CLEVELAND -- Yan Gomes emerged from the mob, tore away from Josh Tomlin's embrace, and then the Indians catcher punctuated the celebration with one final emphatic fist pump. Gomes was drenched in water and probably wearing a few new bruises from his teammates, but it was worth it given all
CLEVELAND -- Yan Gomes emerged from the mob, tore away from Josh Tomlin's embrace, and then the Indians catcher punctuated the celebration with one final emphatic fist pump. Gomes was drenched in water and probably wearing a few new bruises from his teammates, but it was worth it given all it took to reach that moment.
"The emotion level hasn't quite sunk in yet," Gomes said.
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In a 9-8 walk-off victory in 13 innings over the Yankees on Friday night in Game 2 of the American League Division Series presented by Doosan, Gomes provided the decisive hit with an RBI single down the left-field line off setup man Dellin Betances. After catching 210 pitches, after helping the offense chip away to overcome a rare off night for ace Corey Kluber, and after a critical pickoff play in the 11th inning, Gomes sent the Tribe into Saturday's off-day with a 2-0 lead in the best-of-five series. Game 3 is set for tonight at 7:30 p.m. ET on FS1 at Yankee Stadium.
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It had been a decade since the Indians enjoyed a walk-off win in the postseason. Travis Hafner was the hero back then, delivering a single to end the "Bug Game" in Game 2 of the 2007 ALDS against the Yanks. Gomes followed suit against New York this time around, firing his helmet away as Tomlin tackled him, Giovanny Urshela unleashed the first wave of water, and the mob surrounded Gomes as fireworks lit up the sky over Progressive Field.
"It was unbelievable," Tomlin said. "He's sitting down for as long as he was, what was it, five hours now? He goes up there and puts together a professional at-bat and gets the job done. It speaks to the intensity he comes with every single day and the type of person that he is. There's never any quit in him. That showed tonight."
The final battle with Betances was the only example necessary.
Gomes locked horns with the 6-foot-8 right-hander for 12 pitches, including five foul balls. During the game's final at-bat, Betances stepped off the mound twice, was visited by manager Joe Girardi once, and he allowed a stolen base to Austin Jackson, who opened the 13th inning with a walk. The seventh pitch of the at-bat was fouled straight back, striking home-plate umpire Dan Iassogna in the mask and forcing him to a knee.
Through it all, Gomes maintained his focus and rhythm, and he shot the last pitch beyond the reach of diving third baseman Ronald Torreyes.
"Gomer fought through that at-bat the whole way," Cleveland manager Terry Francona said.
Just one day ago, Francona was still wrestling with whether to give Gomes or Roberto Perez the start behind the plate with Kluber on the mound. The catchers have split the duties all season long, but Perez handled the bulk of the innings in September and he had worked well with Kluber a handful of times. Francona stuck with Gomes, and while Kluber exited before the end of the third, the decision paid off in the end.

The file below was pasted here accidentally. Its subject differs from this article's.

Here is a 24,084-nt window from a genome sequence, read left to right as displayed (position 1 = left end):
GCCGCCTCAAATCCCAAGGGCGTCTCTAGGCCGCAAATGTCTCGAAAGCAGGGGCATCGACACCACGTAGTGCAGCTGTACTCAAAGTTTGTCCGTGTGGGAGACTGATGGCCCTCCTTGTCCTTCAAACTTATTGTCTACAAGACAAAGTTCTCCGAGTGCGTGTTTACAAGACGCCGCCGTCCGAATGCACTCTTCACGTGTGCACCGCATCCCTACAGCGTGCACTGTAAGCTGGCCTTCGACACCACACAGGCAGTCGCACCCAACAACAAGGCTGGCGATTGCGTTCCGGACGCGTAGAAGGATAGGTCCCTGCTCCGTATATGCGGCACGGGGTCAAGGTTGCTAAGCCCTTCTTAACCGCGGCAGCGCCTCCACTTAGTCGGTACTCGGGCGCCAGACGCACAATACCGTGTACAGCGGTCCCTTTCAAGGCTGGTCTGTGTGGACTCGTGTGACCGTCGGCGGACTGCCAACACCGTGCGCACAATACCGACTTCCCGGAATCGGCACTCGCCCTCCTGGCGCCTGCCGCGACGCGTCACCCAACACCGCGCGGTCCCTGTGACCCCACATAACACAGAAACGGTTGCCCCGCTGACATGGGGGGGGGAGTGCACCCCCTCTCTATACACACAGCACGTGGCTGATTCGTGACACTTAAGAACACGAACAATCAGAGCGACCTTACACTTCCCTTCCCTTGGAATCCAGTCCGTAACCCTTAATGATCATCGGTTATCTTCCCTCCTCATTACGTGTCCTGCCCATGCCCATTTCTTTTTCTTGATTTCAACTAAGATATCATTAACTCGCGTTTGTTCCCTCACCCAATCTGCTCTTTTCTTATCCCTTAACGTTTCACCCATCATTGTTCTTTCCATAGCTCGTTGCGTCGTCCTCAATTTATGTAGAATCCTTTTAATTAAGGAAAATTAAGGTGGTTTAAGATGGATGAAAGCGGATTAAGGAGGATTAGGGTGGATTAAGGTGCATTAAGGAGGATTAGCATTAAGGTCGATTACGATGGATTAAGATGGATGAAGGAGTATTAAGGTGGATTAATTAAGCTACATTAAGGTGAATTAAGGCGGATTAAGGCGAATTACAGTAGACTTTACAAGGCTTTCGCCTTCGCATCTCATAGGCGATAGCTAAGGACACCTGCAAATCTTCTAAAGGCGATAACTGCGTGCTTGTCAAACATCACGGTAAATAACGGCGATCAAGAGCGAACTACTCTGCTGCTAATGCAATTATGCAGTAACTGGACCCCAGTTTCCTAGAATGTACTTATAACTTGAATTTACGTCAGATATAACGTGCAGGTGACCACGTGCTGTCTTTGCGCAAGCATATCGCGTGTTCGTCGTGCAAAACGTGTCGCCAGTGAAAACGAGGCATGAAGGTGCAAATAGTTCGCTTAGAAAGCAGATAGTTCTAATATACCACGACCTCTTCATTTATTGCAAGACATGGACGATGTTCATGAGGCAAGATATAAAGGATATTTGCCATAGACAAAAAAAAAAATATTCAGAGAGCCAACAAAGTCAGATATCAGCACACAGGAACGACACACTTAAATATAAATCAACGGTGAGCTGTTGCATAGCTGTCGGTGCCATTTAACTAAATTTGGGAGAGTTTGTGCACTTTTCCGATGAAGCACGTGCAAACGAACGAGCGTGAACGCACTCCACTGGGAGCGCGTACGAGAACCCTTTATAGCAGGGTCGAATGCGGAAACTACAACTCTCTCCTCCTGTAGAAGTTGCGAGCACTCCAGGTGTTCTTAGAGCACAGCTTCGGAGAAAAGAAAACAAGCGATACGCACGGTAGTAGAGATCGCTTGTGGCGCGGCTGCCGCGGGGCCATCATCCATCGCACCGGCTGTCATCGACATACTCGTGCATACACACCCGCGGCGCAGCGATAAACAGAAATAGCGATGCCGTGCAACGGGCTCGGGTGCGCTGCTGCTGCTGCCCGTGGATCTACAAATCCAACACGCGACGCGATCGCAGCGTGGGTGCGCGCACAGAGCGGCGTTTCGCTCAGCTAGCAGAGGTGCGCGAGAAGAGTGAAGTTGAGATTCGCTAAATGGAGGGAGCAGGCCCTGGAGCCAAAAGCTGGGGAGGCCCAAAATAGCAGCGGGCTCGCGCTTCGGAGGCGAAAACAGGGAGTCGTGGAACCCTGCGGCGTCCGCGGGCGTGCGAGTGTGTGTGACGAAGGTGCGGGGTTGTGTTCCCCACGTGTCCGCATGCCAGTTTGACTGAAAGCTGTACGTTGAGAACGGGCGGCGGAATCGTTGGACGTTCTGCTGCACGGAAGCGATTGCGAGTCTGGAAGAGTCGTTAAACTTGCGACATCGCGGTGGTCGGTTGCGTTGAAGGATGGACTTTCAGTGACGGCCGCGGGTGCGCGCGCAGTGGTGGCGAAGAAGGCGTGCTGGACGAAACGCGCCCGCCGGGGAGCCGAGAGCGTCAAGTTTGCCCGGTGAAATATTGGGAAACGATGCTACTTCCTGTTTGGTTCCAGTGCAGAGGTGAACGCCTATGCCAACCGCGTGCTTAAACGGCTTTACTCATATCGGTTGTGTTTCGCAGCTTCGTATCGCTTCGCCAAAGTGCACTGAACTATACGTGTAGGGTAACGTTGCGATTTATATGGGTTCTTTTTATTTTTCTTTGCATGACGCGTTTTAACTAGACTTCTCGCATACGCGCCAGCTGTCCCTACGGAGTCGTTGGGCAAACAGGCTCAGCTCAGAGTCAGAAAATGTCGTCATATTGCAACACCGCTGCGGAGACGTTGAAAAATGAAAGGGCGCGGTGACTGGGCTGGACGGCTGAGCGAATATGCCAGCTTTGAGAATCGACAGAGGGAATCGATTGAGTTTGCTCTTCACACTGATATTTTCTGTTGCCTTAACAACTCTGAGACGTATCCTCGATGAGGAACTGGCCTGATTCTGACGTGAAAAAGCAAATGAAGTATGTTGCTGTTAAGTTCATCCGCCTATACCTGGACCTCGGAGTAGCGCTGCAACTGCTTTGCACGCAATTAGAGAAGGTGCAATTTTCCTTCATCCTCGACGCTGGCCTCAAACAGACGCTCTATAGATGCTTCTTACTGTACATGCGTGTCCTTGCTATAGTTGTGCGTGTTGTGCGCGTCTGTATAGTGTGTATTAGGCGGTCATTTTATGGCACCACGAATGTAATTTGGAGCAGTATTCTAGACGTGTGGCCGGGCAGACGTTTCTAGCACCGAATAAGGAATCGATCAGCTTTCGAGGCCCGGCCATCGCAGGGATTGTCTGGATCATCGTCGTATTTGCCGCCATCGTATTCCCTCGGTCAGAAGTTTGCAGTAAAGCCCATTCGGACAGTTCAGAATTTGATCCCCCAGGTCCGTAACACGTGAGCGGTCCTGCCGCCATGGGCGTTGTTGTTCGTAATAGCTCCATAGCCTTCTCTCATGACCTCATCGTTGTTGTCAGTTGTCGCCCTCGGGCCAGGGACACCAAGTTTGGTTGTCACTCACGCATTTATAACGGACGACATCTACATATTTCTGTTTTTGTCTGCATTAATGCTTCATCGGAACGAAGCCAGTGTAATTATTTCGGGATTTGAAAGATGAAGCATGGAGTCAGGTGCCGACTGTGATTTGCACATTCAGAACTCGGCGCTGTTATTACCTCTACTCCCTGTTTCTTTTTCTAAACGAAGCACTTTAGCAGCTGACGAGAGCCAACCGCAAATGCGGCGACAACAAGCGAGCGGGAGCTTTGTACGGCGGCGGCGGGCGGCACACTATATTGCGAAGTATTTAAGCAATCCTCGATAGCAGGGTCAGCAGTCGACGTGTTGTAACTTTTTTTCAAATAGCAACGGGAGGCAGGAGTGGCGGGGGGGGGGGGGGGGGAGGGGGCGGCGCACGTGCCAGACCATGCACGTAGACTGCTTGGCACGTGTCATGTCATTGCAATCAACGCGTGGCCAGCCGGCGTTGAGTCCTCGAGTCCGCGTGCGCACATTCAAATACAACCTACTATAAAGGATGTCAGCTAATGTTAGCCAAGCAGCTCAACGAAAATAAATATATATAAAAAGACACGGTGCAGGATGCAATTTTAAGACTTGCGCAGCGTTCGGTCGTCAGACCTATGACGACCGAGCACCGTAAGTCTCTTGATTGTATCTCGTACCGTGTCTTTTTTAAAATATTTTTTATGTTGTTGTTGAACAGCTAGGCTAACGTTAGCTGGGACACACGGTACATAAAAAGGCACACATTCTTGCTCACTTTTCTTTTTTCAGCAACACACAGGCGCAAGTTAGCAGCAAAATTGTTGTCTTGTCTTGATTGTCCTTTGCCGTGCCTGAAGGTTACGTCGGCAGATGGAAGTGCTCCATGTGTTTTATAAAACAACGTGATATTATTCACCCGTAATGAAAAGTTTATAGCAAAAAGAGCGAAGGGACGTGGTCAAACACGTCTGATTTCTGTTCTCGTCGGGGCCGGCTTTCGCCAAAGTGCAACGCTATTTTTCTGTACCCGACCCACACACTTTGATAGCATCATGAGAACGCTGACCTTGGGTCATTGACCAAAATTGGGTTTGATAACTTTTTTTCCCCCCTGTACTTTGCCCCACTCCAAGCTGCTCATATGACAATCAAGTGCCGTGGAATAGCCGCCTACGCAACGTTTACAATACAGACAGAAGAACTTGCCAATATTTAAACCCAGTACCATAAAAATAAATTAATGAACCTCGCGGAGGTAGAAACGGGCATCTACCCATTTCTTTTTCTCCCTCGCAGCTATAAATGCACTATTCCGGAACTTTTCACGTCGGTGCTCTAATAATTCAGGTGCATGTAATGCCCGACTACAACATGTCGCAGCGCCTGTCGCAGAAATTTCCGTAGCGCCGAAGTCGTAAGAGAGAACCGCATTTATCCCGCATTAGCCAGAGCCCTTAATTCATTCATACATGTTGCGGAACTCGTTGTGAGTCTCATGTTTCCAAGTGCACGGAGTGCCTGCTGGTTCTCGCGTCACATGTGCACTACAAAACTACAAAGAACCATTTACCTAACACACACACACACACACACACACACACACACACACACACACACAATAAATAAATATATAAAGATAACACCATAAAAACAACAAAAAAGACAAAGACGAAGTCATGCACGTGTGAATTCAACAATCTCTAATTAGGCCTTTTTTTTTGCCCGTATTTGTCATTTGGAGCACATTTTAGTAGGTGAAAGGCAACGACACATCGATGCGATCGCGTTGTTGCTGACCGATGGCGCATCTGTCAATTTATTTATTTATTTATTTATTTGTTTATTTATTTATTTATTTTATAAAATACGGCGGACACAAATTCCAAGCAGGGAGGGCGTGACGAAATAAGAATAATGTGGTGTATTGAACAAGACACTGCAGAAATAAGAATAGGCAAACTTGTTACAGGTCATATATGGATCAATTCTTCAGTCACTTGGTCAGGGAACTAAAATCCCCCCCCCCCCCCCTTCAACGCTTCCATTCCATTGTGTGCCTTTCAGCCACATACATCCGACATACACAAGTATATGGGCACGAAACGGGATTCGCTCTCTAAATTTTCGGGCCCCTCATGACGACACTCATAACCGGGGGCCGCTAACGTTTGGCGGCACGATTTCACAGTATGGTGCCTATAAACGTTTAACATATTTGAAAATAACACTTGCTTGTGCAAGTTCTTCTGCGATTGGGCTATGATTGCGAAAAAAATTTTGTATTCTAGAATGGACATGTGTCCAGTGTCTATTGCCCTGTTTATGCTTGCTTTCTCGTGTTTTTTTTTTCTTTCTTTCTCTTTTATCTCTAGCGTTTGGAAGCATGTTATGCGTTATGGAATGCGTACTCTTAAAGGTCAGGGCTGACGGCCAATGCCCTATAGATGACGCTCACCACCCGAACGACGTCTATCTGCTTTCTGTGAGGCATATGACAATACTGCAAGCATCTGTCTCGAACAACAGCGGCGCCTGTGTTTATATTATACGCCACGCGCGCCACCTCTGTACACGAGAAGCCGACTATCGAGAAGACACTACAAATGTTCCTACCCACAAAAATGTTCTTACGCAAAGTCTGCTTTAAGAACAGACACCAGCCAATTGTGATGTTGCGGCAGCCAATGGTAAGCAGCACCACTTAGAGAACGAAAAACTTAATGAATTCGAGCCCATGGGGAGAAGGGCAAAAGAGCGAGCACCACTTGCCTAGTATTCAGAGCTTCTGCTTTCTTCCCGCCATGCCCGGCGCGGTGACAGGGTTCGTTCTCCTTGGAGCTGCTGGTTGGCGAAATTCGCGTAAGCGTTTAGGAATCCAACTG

"He was fouling off tough pitches, taking tough pitches," Jackson said. "He looked like he wanted to get it done. I think we all wanted to get it done and get some rest."
That game-winning moment was made possible in part by a stellar defensive play by Gomes, too.
In the 11th inning, Todd Frazier chopped a pitch to third baseman Erik Gonzalez, who gloved the ball and fired it wildy beyond the reach of Indians first baseman Carlos Santana. When the ball sailed into the camera pit, Frazier moved up to second base and was removed in favor of Torreyes as a pinch-runner. After the Tribe had tied it at 8, it looked like the Yankees had the break they needed.
One pitch later, Yanks leadoff man Brett Gardner showed bunt, Torreyes bounced into his secondary lead and Gomes saw his window. Gomes caught the pitch from closer Cody Allen and fired a throw from his knees to shortstop Francisco Lindor. According to Statcast™, Gomes' pop time was an impressive 1.88 seconds, and his swift reaction led to a perfectly-timed tag by Lindor.
"That's a play that Lindor and I always look to do," Gomes said. "Anytime somebody fake bunts or something, we're always trying to pick behind."
Torreyes was initially called safe, but the Tribe challenged and the call was overturned.
"I'm glad we've got replay," Lindor said with a smile. "Yan Gomes is one of the best throwing catchers in the league."
Gomes came through in a variety of ways in this one.
"That's what you call October baseball right there," he said. "It's a good feeling right now."
Jordan Bastian has covered the Indians for MLB.com since 2011, and previously covered the Blue Jays from 2006-10. Read his blog, Major League Bastian, follow him on Twitter @MLBastian and Facebook.